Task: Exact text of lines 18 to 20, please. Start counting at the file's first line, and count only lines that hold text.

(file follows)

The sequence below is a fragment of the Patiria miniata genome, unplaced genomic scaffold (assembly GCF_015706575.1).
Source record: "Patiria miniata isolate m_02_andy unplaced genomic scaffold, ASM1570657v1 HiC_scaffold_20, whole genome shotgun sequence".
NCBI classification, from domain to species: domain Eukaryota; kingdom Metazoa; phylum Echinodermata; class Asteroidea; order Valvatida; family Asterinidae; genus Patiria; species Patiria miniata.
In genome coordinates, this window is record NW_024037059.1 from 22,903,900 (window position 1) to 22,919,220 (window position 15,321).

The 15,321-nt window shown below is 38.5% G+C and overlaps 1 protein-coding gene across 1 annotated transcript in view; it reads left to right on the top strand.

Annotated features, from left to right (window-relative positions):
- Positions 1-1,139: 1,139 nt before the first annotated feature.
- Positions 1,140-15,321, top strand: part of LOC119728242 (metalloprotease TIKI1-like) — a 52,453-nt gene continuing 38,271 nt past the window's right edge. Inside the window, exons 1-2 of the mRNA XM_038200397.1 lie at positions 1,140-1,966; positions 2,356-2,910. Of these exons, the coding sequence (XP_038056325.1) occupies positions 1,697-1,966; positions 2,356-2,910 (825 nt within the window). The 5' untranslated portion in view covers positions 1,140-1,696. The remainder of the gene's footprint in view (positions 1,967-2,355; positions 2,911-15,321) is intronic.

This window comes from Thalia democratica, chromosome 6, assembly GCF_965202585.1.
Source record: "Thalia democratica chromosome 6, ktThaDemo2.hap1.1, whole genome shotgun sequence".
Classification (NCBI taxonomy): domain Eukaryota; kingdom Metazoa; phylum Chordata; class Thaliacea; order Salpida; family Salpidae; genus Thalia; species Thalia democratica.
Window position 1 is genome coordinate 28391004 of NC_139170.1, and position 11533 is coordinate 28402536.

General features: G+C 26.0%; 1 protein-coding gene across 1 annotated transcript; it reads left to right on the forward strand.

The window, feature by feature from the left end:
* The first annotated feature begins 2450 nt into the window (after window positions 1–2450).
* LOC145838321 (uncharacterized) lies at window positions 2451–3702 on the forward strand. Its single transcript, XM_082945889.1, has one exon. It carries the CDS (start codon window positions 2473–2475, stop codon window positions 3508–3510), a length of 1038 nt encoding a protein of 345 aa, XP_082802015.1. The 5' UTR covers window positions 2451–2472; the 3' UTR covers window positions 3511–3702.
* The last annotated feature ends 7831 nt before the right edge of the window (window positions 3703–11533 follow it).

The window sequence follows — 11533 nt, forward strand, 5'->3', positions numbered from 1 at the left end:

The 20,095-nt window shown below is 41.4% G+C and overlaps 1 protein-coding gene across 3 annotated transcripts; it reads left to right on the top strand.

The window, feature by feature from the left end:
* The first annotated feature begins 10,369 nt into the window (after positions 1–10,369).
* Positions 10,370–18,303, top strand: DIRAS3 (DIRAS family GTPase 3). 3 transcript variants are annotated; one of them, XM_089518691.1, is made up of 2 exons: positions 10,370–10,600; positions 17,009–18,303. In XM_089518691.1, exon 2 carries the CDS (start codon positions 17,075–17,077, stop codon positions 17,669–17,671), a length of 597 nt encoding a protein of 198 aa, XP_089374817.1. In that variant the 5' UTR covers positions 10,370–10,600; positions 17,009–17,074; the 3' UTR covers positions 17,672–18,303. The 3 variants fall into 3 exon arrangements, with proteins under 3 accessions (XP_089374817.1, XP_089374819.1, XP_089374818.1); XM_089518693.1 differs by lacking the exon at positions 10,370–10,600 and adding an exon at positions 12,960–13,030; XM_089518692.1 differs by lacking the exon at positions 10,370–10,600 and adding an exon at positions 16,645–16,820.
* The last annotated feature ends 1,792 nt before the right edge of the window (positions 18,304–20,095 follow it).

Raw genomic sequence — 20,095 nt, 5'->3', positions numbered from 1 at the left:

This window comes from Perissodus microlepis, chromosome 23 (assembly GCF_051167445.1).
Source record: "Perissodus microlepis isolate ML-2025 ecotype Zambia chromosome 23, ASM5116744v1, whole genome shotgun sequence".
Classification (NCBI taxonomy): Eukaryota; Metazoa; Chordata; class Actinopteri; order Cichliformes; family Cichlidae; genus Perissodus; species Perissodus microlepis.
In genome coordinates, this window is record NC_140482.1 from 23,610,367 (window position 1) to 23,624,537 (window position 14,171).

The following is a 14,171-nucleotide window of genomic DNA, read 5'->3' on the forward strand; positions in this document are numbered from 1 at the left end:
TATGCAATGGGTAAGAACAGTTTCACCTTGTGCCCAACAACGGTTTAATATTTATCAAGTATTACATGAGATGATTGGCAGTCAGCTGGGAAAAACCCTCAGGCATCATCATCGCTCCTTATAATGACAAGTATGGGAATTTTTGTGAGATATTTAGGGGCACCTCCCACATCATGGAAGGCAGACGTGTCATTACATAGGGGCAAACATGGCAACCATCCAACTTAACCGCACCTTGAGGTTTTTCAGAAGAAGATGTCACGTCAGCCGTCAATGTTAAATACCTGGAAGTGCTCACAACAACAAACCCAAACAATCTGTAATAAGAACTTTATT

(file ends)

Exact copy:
The window sequence follows — 11533 nt, forward strand, 5'->3', positions numbered from 1 at the left end:

The 20,095-nt window shown below is 41.4% G+C and overlaps 1 protein-coding gene across 3 annotated transcripts; it reads left to right on the top strand.

The window, feature by feature from the left end: